Boys of Baraka opens with a startling statistic: 76% of black male students in Baltimore City Schools will never graduate from high school. The balance of the film is spent exploring one possible solution: taking kids out of their environment — ten thousand miles out, and for nearly two years.
Some will compare this movie to Hoop Dreams and as far as documentaries about inner city kids go, that’s fair. But what Boys of Baraka has that others can’t touch is, well, Africa. Seeing the effect being there has on the kids — being in a country run by black folks, miles from the nearest town, surrounded by people poorer than them but prideful — is worth the trip.
It made me think about the middle passage and all the family history and heritage lost beyond doors of no return; connections we can never reestablish. It reminded me of the importance of knowing you come from someplace you can be proud of. All things lost through slavery. The question the film asks, then, is can this kind of journey back to Africa begin to help kids rebuild some of this for themselves? Can what was lost be regained in some way?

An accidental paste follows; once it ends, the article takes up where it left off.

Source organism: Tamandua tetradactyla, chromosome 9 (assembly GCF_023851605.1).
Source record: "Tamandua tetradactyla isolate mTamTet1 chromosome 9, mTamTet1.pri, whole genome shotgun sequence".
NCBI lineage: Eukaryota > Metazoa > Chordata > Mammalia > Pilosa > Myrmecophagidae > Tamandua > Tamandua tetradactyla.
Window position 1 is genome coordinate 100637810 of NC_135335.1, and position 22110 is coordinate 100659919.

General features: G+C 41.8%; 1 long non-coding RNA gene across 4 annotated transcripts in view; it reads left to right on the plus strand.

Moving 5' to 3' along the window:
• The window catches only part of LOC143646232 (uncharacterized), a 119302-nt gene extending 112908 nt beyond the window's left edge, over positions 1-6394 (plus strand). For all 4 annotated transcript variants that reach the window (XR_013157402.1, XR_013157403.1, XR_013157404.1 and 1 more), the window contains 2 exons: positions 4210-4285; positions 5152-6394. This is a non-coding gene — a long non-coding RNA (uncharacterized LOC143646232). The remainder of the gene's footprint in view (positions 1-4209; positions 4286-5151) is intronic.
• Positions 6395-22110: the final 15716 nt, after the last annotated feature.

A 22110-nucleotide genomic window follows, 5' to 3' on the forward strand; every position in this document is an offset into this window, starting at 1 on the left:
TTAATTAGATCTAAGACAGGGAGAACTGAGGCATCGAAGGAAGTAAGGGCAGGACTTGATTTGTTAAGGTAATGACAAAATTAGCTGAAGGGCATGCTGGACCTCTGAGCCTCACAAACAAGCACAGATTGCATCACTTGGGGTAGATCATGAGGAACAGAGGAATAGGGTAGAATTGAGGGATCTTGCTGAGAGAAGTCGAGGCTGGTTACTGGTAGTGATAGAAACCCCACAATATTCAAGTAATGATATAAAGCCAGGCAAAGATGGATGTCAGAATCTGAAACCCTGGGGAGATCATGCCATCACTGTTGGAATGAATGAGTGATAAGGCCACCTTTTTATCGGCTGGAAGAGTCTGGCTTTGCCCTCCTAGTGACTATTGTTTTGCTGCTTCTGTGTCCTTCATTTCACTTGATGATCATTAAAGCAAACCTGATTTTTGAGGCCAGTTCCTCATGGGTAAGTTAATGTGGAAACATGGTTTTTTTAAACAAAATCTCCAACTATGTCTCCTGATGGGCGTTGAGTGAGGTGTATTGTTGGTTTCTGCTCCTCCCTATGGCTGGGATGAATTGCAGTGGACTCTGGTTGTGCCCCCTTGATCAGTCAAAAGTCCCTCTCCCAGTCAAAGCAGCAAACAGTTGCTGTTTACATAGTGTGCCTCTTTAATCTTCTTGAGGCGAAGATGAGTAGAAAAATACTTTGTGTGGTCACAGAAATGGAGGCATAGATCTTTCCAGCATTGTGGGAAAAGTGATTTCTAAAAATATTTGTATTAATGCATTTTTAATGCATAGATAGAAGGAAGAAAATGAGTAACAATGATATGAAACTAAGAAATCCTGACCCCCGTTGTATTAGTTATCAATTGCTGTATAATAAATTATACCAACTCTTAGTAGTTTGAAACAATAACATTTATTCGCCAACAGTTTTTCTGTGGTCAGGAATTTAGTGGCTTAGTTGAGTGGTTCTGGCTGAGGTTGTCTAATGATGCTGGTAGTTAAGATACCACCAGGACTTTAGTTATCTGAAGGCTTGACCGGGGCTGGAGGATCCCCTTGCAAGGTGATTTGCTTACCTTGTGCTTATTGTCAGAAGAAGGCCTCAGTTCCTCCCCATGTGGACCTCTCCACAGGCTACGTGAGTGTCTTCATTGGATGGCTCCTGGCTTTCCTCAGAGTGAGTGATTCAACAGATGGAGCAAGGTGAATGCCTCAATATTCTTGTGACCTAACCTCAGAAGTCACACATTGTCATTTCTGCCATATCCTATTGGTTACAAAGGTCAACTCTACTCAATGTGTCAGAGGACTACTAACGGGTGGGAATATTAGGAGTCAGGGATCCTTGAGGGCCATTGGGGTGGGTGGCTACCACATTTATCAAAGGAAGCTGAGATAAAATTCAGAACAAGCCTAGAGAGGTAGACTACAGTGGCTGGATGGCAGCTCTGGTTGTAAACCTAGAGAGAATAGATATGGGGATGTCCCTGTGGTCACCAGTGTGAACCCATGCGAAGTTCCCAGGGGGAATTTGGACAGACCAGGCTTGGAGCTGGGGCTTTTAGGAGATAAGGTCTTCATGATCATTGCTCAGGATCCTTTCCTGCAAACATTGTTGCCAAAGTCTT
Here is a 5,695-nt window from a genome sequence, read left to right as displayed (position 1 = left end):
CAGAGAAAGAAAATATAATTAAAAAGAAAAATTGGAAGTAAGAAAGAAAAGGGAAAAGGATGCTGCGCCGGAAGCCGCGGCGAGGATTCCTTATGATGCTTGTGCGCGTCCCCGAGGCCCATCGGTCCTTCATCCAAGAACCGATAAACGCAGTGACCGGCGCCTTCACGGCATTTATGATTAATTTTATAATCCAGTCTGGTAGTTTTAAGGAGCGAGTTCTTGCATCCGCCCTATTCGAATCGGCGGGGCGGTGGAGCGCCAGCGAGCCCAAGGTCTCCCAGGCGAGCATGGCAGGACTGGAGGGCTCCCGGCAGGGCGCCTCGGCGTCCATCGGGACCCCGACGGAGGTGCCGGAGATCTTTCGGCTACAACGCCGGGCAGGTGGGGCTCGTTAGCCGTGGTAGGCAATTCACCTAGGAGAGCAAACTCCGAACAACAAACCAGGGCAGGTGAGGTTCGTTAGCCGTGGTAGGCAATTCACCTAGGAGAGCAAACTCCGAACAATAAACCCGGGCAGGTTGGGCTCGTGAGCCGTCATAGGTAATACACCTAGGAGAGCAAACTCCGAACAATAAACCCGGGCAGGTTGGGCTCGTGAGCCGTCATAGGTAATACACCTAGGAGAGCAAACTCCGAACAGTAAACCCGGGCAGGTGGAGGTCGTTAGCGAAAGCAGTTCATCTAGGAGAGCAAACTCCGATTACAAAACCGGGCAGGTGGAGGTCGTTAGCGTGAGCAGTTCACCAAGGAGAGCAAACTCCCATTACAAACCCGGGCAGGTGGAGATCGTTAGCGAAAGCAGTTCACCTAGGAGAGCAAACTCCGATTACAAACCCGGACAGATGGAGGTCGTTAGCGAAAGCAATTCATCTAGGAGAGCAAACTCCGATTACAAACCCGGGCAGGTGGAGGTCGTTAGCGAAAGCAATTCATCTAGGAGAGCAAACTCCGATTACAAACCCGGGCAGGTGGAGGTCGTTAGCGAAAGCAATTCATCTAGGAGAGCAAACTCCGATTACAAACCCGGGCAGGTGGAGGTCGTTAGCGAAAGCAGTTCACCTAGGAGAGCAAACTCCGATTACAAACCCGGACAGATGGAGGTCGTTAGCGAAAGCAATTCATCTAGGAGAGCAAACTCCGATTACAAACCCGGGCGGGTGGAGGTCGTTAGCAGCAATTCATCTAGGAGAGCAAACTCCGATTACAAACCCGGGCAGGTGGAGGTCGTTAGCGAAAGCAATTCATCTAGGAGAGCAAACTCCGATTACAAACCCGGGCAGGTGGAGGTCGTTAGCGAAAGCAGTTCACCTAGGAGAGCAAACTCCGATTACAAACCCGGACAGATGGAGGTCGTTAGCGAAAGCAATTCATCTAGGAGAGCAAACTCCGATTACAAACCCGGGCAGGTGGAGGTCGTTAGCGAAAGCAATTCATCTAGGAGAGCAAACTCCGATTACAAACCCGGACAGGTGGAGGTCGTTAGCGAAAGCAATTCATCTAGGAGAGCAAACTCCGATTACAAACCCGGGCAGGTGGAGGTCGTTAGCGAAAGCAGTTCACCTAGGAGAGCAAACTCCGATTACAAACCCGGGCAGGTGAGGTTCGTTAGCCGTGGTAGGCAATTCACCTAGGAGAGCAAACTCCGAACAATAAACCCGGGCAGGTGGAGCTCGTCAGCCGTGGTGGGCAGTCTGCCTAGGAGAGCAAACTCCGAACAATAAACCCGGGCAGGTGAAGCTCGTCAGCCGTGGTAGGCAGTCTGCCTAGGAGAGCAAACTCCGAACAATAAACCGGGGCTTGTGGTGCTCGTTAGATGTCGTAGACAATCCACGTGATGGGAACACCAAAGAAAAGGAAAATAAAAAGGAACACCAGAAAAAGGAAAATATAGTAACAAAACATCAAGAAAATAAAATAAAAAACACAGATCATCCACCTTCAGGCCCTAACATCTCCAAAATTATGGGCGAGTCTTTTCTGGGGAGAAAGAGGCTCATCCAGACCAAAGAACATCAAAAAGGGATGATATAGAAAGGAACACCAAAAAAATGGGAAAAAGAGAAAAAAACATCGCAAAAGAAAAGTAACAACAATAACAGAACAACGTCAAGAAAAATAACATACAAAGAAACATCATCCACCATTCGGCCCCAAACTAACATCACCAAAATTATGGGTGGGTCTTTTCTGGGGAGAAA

As you might expect, Baraka doesn’t provide any easy answers. But it does ask a number of thoughtful questions, and that’s why it matters.
Read more about Boys of Baraka at Loki Films